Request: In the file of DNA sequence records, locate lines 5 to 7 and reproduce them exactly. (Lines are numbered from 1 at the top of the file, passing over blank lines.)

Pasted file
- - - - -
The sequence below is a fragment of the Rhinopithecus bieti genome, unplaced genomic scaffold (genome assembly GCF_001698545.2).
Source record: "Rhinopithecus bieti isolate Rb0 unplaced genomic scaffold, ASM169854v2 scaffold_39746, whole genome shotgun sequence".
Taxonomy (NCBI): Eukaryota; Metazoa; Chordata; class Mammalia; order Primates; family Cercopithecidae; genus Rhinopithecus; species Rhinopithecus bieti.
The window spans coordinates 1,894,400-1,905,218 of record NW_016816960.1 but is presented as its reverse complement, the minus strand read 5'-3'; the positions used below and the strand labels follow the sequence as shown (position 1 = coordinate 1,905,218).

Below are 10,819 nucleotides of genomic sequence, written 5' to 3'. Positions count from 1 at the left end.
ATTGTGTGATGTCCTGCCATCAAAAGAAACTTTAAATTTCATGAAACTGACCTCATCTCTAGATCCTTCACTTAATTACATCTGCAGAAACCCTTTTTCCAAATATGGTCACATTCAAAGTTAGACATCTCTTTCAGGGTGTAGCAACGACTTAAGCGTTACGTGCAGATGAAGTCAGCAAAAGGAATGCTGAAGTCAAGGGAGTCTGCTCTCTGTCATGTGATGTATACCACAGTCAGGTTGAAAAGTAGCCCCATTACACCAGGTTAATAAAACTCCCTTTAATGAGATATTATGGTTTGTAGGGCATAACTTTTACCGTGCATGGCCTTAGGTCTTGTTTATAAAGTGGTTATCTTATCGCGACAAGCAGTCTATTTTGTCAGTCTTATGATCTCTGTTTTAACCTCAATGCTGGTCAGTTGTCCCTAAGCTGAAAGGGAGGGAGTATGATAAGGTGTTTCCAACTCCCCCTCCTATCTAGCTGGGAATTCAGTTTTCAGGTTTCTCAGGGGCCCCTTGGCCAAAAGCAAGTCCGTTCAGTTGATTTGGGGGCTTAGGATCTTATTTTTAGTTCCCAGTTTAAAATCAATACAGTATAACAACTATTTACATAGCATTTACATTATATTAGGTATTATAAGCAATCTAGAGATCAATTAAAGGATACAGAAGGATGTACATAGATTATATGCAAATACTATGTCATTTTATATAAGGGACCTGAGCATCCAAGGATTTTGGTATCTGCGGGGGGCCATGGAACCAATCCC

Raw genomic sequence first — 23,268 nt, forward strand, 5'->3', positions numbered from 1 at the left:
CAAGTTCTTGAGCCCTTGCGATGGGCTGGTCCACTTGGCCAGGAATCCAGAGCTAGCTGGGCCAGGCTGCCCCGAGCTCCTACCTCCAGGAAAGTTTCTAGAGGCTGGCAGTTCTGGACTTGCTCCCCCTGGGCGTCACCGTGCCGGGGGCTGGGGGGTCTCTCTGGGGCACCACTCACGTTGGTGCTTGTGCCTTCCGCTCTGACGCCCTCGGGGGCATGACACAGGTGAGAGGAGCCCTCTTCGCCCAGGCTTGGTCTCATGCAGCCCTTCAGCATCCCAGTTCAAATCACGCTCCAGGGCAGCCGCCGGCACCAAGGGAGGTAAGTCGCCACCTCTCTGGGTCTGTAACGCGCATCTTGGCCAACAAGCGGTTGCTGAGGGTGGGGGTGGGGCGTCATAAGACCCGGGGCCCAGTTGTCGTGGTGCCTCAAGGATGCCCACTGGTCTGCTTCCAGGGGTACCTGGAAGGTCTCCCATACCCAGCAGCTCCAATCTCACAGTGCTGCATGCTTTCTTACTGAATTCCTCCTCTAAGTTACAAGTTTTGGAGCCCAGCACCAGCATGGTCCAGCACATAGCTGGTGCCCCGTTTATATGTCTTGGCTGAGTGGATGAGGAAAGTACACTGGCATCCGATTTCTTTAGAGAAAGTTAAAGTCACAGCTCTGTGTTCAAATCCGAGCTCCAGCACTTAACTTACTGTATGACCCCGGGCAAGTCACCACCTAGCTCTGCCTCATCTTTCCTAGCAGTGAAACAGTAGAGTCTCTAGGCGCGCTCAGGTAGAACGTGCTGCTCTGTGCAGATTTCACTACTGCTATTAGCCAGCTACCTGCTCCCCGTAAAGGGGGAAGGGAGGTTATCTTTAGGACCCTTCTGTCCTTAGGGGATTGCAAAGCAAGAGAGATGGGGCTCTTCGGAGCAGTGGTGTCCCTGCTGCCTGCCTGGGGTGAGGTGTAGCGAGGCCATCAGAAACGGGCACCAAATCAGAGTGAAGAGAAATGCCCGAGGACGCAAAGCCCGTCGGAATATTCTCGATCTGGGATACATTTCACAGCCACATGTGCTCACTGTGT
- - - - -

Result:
Below are 10,819 nucleotides of genomic sequence, written 5' to 3'. Positions count from 1 at the left end.
ATTGTGTGATGTCCTGCCATCAAAAGAAACTTTAAATTTCATGAAACTGACCTCATCTCTAGATCCTTCACTTAATTACATCTGCAGAAACCCTTTTTCCAAATATGGTCACATTCAAAGTTAGACATCTCTTTCAGGGTGTAGCAACGACTTAAGCGTTACGTGCAGATGAAGTCAGCAAAAGGAATGCTGAAGTCAAGGGAGTCTGCTCTCTGTCATGTGATGTATACCACAGTCAGGTTGAAAAGTAGCCCCATTACACCAGGTTAATAAAACTCCCTTTAATGAGATATTATGGTTTGTAGGGCATAACTTTTACCGTGCATGGCCTTAGGTCTTGTTTATAAAGTGGTTATCTTATCGCGACAAGCAGTCTATTTTGTCAGTCTTATGATCTCTGTTTTAACCTCAATGCTGGTCAGTTGTCCCTAAGCTGAAAGGGAGGGAGTATGATAAGGTGTTTCCAACTCCCCCTCCTATCTAGCTGGGAATTCAGTTTTCAGGTTTCTCAGGGGCCCCTTGGCCAAAAGCAAGTCCGTTCAGTTGATTTGGGGGCTTAGGATCTTATTTTTAGTTCCCAGTTTAAAATCAATACAGTATAACAACTATTTACATAGCATTTACATTATATTAGGTATTATAAGCAATCTAGAGATCAATTAAAGGATACAGAAGGATGTACATAGATTATATGCAAATACTATGTCATTTTATATAAGGGACCTGAGCATCCAAGGATTTTGGTATCTGCGGGGGGCCATGGAACCAATCCC

Raw genomic sequence first — 23,268 nt, forward strand, 5'->3', positions numbered from 1 at the left: